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Wednesday, October 17, 2012

Sicilian Kan 5.Nc3 Qc7 6.g3(B43)-Oct 2012

Here is an interesting ending.

Guseinov,G (2608) - Friedrich,N (2302) 
Sicilian Kan 5...Qc7 6.g3[B47]
28th European Club Cup Eilat ISR (4.3), 14.10.2012 [Yip]
Black was outplayed in a thematic even ending RRB-RRN ending.[Yip]

1.e4 c5 2.Nc3 e6 3.Nf3 a6 4.d4 cxd4 5.Nxd4 Qc7 6.g3 Nf6 7.Bg2 Nc6 8.0–0 Nxd4 9.Qxd4 Bc5 10.Bf4 d6 11.Qd2 h6 12.Rad1 e5 13.Be3 Be6 14.Bxc5 dxc5 15.Qd6
This endgame play has been checked by Emms in The Sicilian Taimanov Move by Move(Everyman 2012).[Yip]

15...Qxd6 16.Rxd6 Ke7 17.Rb6 Kd7 18.Nd5 Rab8
Deviating from Emms analysis and known theory.[Yip]
[18...Bxd5 19.exd5 Kc7 20.Rb3 Rab8 21.a4 b6 22.Rd1 Kd6! [Emms] 23.Bf1 a5 24.Bb5 Ne8 25.Rbd3 f5 26.f3 Nf6 'Black is fine..'[Emms-The Sicilian Taimanov Move-by Move(Everyman 2012).[Yip] 27.Re1 e4 28.Rdd1 Rb7 ½–½ Zenklusen,R (2378)-Aranovitch,E (2309)/Switzerland 2008/CBM 123 Extra]

19.Re1 Bxd5
This thematic trade leaves the characteristic good N vs. bad B ending that should be equal.[Yip]

20.exd5 Kc7 21.Rb3 Kd6 Diagram

The king is also an effective blockader.[Yip]

22.a4 b6
Is slightly passive.[Yip]
[22...c4!?N Is another viable option.[Yip] 23.Rb6+ Kc5 24.a5 Nd7 Is the preferable continuation with mutual chances.[Yip] (24...e4 Results in a balanced ending but black is without realistic winning chances in the main line..[Yip] 25.d6 (25.Bxe4? Taking the pawn fails.[Yip] 25...Rhe8 26.Rxf6 (26.f3? Nxd5–+ Now Rb6 is short of squares.[Yip]) 26...gxf6 27.g4 b6 28.axb6 Rxb6µ Black remains up a clear exchange.[Yip]) 25...Nd5 26.b4+ Kd4 27.Rd1+ Ke5 28.f4+ exf3 29.Rxd5+ Kxd5 30.Bxf3+ Ke5 31.Bxb7 Rbd8 32.Bxa6 Rxd6 33.Rxd6 Kxd6 34.Bxc4 Rb8 35.b5 Kc5 36.a6 Re8 37.Bf1 Kb6= Black should be able to hold this R(3Ps)-B(5Ps) ending but there are no realistic winning chances as the king is always tied to the passed a,b,c pawns. [Yip]) 25.b4+ cxb3 26.Rxb3 Kd6 27.Reb1 Rhc8 28.Rxb7 Rxb7 29.Rxb7 Rxc2 30.Ra7 Rc1+ 31.Bf1 e4 32.Rxa6+ Kxd5 33.Ra8 Ra1 34.Kg2 Ne5 35.a6 Ra2 36.Be2 Kc6 37.Re8 Kd6 38.Kf1 f5= Chances are even and plenty of play remains in the position.[Yip]]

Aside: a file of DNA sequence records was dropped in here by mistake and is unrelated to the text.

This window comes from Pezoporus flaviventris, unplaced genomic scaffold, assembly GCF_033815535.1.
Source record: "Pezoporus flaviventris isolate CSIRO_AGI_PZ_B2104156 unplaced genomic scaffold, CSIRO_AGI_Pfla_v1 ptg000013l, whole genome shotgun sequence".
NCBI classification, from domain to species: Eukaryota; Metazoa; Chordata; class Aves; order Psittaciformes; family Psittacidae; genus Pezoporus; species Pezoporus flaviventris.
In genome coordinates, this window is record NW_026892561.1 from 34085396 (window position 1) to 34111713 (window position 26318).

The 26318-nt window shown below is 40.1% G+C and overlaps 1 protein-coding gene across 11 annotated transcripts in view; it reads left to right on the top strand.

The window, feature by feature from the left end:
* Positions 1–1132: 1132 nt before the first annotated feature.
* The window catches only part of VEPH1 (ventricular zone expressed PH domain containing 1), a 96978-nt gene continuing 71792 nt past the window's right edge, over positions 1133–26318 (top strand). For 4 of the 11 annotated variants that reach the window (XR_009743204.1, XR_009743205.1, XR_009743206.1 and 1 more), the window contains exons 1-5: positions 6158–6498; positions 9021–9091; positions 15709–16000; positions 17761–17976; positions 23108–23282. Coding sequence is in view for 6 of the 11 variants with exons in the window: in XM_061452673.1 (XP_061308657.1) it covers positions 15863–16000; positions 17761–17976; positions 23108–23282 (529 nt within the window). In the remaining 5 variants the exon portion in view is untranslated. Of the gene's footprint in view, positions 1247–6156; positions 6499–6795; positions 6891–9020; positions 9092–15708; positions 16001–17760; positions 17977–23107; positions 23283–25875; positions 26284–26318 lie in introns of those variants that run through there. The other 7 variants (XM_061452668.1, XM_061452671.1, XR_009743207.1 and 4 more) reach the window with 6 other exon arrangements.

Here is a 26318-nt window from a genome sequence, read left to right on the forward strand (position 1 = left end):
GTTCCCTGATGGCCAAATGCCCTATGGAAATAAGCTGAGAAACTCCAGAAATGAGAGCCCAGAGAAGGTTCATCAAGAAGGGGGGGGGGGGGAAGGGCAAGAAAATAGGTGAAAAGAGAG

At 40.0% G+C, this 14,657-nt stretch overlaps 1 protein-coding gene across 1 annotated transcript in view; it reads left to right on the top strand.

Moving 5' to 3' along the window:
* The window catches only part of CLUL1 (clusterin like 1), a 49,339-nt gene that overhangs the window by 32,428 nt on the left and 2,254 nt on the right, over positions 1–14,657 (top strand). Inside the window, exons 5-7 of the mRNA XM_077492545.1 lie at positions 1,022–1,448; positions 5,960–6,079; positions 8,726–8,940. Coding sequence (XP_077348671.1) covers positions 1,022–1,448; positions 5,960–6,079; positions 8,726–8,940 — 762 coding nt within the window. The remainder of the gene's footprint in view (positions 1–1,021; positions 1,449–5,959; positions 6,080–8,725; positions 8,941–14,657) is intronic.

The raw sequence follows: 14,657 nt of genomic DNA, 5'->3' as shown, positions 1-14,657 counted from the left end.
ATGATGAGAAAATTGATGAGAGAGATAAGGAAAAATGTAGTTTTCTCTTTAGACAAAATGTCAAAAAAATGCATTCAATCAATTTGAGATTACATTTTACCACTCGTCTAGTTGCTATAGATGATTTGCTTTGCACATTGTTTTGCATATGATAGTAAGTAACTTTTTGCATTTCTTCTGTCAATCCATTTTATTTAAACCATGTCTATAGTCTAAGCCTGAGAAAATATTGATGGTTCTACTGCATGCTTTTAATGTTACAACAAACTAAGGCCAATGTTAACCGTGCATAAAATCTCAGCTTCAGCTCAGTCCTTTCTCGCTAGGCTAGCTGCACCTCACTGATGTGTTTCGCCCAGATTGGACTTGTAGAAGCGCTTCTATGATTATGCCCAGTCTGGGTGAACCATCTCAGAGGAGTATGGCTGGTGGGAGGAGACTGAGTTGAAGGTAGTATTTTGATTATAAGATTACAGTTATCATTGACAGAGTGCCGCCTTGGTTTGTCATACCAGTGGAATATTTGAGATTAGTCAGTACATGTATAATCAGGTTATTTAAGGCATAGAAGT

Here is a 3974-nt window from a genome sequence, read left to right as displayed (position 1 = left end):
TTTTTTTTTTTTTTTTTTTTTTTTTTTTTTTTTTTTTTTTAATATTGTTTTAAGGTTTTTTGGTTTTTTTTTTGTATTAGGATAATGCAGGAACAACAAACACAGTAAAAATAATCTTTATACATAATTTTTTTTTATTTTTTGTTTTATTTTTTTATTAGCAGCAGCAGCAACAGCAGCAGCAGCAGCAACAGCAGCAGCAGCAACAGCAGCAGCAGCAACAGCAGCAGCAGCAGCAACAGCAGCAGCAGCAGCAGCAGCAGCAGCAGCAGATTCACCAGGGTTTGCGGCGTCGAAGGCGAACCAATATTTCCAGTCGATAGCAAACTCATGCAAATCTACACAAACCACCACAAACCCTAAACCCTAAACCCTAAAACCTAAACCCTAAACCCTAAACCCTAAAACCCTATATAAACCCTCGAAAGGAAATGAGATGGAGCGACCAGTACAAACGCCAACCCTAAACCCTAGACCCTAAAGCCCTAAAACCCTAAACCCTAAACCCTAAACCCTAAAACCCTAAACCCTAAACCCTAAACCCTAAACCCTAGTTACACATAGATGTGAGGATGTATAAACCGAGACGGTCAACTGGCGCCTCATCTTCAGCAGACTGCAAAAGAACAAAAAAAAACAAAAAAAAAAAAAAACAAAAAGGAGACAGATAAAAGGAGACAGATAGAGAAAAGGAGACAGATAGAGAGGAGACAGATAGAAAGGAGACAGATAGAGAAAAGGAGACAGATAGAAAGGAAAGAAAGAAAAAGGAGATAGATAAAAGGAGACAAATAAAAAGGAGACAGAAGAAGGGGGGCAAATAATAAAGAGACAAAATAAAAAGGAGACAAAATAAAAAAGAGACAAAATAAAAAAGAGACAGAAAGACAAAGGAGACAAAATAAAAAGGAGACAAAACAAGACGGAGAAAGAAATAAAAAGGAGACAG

23.Bf1 e4?
Now white is better.[Yip]
[23...c4 Is a better way to give up a pawn.[Yip] 24.Bxc4 Rhc8 25.Bxa6 Rxc2 Now the active rook gives enough counterplay.[Yip] 26.Bf1 Nd7 27.Bd3 Rc5 28.Bb5 Nf6 29.Rbe3 e4 30.R3e2 Rbc8 And black has nice compensation for the pawn.[Yip]]

24.Bxa6 Kxd5 Diagram

Consistently opening lines to exploit the lead in development.[Yip]

Now white is clearly better.[Yip]
[25...Rhe8 26.Bb5 Re7 27.Rd1+ Ke5 28.Re3 h5 29.fxe4 Rbb7 (29...h4 30.Rf3 g6± The only way to deal with Rf5+.[Yip] (30...Nxe4? Leaves Ke5 exposed.[Yip] 31.Bc4 f5 32.Rd5+ Kf6 33.Rdxf5+ Kg6 34.R5f4+- [Yip]) 31.Rf4 hxg3 32.hxg3 Rbb7± [Yip]) 30.Rf1 g6 31.b3 Rbc7 White remains up a pawn with pressure, while black can claim the centralized king gives some compensation.[Yip]]

26.fxe4+ Ke5
[26...Nxe4? Wins a pawn but loses the exchange.[Yip] 27.Bb7+ Rxb7 28.Rd3+ Kc6 29.Rxd8+- [Yip]]

[27.Rf3± Is better with a clear edge.[Yip]]

27...Ne8 28.Bc4 Nd6 29.Bd5 f5 30.Rbe3 Rf8 31.Bc6 f4 32.Rd3 fxg3 33.hxg3 Rbd8 34.a5!
Breaking down the queenside pawns.[Yip]

34...bxa5 35.Rd5+ Ke6 36.Rxc5 Rc8 37.Bd5+ Ke7 38.Rxa5 Rxc2 39.Ra7+ Kd8 40.e5 Nb5 41.Rxg7 Nd4 42.e6 Ne2+ 43.Kh1

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